With Martin Nelson, there was no such thing as a conversation too long. From film and music, to art and food, no matter the topic, talking with Martin was always a fun ride that you never wanted to end.

Martin Nelson, 60, died Aug. 5, 2020, in Glenview, Illinois, from a long illness.

Martin is survived by: his wife, Karen Gaebe of Wilmette, Illinois; his step-children, George Rezek and Jane Rezek; sisters: Cindy Pinhas (Pensacola, Florida), Robin Mertins (Pensacola), and Maureen Nelson (Washington, D.C.); nephews, Aaron Pinhas, Isaac Pinhas and wife, Rebeca; and niece Kyle Mertins; sisters-in-law, Susan Everett and husband Jon, and Lauren Bakker-Arkema and husband, Peter and their families;

Martin's parents, Marvin and Marilyn Nelson, predeceased him.

Martin also leaves behind an extended family and many great friends.

As a small boy, Martin was a constant source of amusement, irritation and affection for his three older sisters, some of which lessened (or increased) as he grew older.

Originally from St. Joseph, Martin graduated from Central High School in 1978.

He attended Carnegie Mellon (Pittsburgh, Pennsylvania) and The American University (Washington, D.C.), graduating in 1982. He was a resident of Washington, D.C. before relocating to Chicago, where he met the love of his life, Karen, in 2007.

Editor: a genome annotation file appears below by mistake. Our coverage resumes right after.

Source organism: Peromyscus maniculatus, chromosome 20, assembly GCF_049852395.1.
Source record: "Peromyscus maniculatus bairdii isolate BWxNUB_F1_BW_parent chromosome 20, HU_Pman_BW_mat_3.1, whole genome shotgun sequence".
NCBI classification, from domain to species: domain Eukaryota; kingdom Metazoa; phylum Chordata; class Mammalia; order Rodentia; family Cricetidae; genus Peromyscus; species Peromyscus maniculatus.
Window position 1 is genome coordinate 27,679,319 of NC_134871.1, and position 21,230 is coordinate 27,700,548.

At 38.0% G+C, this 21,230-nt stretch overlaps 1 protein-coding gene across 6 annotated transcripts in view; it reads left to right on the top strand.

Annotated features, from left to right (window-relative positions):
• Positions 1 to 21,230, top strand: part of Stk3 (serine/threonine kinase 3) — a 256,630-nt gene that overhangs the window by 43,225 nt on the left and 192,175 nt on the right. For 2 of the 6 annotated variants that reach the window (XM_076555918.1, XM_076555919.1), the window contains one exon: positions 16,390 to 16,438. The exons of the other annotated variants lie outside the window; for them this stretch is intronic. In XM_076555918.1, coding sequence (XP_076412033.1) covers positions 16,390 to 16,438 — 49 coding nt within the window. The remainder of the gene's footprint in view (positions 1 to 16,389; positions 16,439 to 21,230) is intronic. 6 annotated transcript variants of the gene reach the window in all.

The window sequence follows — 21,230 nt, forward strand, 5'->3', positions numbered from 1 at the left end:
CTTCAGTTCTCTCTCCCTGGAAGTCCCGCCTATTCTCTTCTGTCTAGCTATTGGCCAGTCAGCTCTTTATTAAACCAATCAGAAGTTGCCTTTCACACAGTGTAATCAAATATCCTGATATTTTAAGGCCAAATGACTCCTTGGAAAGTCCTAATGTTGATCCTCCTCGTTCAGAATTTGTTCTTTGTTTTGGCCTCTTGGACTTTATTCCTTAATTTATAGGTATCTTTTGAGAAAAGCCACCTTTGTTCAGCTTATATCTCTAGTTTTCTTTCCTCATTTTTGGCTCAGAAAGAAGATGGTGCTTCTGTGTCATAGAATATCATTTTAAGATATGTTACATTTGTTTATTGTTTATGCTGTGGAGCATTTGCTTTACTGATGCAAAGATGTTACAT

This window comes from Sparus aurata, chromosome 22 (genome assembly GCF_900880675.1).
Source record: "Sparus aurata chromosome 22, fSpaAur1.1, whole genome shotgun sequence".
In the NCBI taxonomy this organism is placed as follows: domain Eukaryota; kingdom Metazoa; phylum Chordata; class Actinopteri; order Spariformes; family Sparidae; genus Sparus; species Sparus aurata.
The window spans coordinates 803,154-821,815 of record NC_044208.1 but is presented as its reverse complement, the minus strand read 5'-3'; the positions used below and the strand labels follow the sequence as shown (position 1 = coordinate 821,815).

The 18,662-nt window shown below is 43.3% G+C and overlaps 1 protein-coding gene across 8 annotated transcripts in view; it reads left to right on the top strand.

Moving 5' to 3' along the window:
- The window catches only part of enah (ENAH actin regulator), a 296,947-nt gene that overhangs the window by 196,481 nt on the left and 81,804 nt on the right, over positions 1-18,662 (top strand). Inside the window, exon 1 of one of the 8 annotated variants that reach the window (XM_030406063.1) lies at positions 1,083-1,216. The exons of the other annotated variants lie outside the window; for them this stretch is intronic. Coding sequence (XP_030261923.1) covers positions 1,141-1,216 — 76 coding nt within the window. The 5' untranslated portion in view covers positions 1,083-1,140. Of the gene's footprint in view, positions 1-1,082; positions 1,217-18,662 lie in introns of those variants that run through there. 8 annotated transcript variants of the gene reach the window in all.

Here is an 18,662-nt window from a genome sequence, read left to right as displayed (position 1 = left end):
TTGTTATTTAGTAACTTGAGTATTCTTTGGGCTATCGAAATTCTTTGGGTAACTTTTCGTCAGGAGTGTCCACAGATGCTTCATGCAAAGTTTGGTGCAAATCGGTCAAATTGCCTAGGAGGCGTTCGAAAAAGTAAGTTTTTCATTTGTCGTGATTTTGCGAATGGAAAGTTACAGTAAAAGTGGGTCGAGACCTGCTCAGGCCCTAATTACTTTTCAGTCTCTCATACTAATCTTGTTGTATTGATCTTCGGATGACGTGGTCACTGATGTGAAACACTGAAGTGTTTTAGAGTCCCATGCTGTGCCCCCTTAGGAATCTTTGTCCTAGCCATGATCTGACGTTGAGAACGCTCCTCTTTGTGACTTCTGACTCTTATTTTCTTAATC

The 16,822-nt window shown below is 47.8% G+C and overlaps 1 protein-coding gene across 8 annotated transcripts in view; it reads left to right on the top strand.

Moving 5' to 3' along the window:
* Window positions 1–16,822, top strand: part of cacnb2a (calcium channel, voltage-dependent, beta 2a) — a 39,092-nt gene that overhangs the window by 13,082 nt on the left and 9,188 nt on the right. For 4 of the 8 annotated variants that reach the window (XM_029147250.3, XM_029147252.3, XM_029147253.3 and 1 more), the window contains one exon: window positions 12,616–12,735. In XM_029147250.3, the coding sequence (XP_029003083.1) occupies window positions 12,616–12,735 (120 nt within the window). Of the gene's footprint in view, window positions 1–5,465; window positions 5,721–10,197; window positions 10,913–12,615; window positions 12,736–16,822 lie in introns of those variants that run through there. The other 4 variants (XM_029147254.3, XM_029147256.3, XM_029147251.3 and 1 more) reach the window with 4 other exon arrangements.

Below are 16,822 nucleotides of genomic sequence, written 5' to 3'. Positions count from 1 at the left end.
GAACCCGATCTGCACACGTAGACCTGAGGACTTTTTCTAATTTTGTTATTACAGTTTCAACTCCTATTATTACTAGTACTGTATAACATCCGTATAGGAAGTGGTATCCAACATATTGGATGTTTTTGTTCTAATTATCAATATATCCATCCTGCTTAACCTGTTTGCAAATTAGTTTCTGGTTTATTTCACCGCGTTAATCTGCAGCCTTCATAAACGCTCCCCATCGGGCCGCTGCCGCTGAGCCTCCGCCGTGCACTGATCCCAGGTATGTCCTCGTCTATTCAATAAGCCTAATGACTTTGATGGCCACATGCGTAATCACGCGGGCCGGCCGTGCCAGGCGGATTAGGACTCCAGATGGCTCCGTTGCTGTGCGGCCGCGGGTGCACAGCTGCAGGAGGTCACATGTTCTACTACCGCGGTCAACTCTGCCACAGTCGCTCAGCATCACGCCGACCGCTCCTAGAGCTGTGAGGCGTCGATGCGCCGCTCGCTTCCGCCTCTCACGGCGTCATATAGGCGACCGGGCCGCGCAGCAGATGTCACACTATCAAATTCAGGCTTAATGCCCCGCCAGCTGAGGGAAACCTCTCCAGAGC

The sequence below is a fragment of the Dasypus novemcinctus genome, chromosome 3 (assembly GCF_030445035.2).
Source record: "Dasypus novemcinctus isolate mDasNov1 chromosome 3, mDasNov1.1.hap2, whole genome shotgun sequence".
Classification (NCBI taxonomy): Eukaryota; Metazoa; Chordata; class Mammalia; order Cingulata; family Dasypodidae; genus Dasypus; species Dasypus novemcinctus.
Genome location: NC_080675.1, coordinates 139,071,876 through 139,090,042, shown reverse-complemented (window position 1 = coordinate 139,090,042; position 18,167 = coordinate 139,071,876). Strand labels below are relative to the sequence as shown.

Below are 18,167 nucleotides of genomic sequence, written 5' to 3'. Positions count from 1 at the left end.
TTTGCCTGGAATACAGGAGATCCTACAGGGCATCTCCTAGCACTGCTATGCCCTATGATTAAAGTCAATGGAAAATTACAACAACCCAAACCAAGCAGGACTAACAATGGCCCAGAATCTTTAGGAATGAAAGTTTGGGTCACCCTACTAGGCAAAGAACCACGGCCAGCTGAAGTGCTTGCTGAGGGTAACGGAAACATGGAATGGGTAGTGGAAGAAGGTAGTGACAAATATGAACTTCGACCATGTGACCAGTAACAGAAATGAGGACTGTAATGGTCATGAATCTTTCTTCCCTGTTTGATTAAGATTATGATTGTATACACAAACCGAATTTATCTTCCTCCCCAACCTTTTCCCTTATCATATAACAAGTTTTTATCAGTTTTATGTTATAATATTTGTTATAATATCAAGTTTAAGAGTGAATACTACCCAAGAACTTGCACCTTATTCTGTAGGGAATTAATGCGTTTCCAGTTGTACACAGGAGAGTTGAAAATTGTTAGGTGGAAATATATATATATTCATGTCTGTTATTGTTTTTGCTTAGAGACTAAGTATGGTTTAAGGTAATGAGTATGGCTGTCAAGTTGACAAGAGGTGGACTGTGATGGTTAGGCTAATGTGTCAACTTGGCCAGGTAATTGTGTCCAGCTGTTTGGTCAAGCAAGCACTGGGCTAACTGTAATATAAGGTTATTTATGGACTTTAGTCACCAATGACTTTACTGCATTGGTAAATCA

An independent Emmy award-winning film and video editor, Martin worked for National Geographic, NBC, CNBC, Discovery Channel, PBS, HGTV, Harpo Productions and many other producers. He edited documentaries and fictional films, as well as TV shows, true crime series, movie trailers and commercials. He created the "Godfather Minute" series of short animated films about Jewish history and holidays, which he described as "scholarly-adjacent lessons for my goddaughter, Miranda; for my great-nephew and niece, Oren and Ava; and for anyone else looking to get it wrong."

Any celebration of Martin's life would highlight his keen wit, his great taste, his puns and his colorful choice of shirts.

A man known for his incredible hair and beard and a wonderful sense of style, Martin was someone you could hear from across the room over any din and all eyes always gravitated towards him.

Martin was a great cook with flair, especially if it was spicy food, a fan of all genres of music, especially if it was Tom Waits, a voracious reader, especially if it was Michael Chabon, a lover of movies, especially if it was directed by Alan Rudolph and an avid collector of outsider art, especially if it was Lupus Garrett.

Martin has left an everlasting mark on us all. From work colleagues to close friends and family, he will be forever loved and missed.

As his wife Karen said, "He is one well-loved man and I'm lucky to call him mine." We were all lucky to call him ours.

In lieu of flowers, donations in Martin's name may be made to The National Resources Defense Council or the ACLU in support of campaign finance reform.

www.meierhoffer.com As published in the St. Joseph News-Press.

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